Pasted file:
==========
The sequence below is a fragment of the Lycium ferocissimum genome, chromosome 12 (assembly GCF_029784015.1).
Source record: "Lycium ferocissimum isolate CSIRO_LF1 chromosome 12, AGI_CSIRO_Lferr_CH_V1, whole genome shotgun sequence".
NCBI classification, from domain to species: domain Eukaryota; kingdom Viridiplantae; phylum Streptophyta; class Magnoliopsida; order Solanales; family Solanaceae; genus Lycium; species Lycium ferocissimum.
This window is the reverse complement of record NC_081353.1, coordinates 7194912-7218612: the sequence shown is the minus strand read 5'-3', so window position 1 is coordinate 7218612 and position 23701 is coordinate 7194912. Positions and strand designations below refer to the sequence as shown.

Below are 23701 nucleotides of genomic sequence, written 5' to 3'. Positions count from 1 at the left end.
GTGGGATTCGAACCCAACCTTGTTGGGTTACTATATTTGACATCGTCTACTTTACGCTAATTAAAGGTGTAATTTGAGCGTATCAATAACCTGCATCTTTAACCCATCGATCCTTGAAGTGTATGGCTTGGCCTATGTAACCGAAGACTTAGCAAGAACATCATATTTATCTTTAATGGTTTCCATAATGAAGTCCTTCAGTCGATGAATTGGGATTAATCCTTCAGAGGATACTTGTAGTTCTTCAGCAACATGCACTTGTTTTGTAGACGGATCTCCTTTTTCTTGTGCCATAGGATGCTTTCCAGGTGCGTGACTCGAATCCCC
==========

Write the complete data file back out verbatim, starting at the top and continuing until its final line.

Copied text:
The sequence below is a fragment of the Lycium ferocissimum genome, chromosome 12 (assembly GCF_029784015.1).
Source record: "Lycium ferocissimum isolate CSIRO_LF1 chromosome 12, AGI_CSIRO_Lferr_CH_V1, whole genome shotgun sequence".
NCBI classification, from domain to species: domain Eukaryota; kingdom Viridiplantae; phylum Streptophyta; class Magnoliopsida; order Solanales; family Solanaceae; genus Lycium; species Lycium ferocissimum.
This window is the reverse complement of record NC_081353.1, coordinates 7194912-7218612: the sequence shown is the minus strand read 5'-3', so window position 1 is coordinate 7218612 and position 23701 is coordinate 7194912. Positions and strand designations below refer to the sequence as shown.

Below are 23701 nucleotides of genomic sequence, written 5' to 3'. Positions count from 1 at the left end.
GTGGGATTCGAACCCAACCTTGTTGGGTTACTATATTTGACATCGTCTACTTTACGCTAATTAAAGGTGTAATTTGAGCGTATCAATAACCTGCATCTTTAACCCATCGATCCTTGAAGTGTATGGCTTGGCCTATGTAACCGAAGACTTAGCAAGAACATCATATTTATCTTTAATGGTTTCCATAATGAAGTCCTTCAGTCGATGAATTGGGATTAATCCTTCAGAGGATACTTGTAGTTCTTCAGCAACATGCACTTGTTTTGTAGACGGATCTCCTTTTTCTTGTGCCATAGGATGCTTTCCAGGTGCGTGACTCGAATCCCC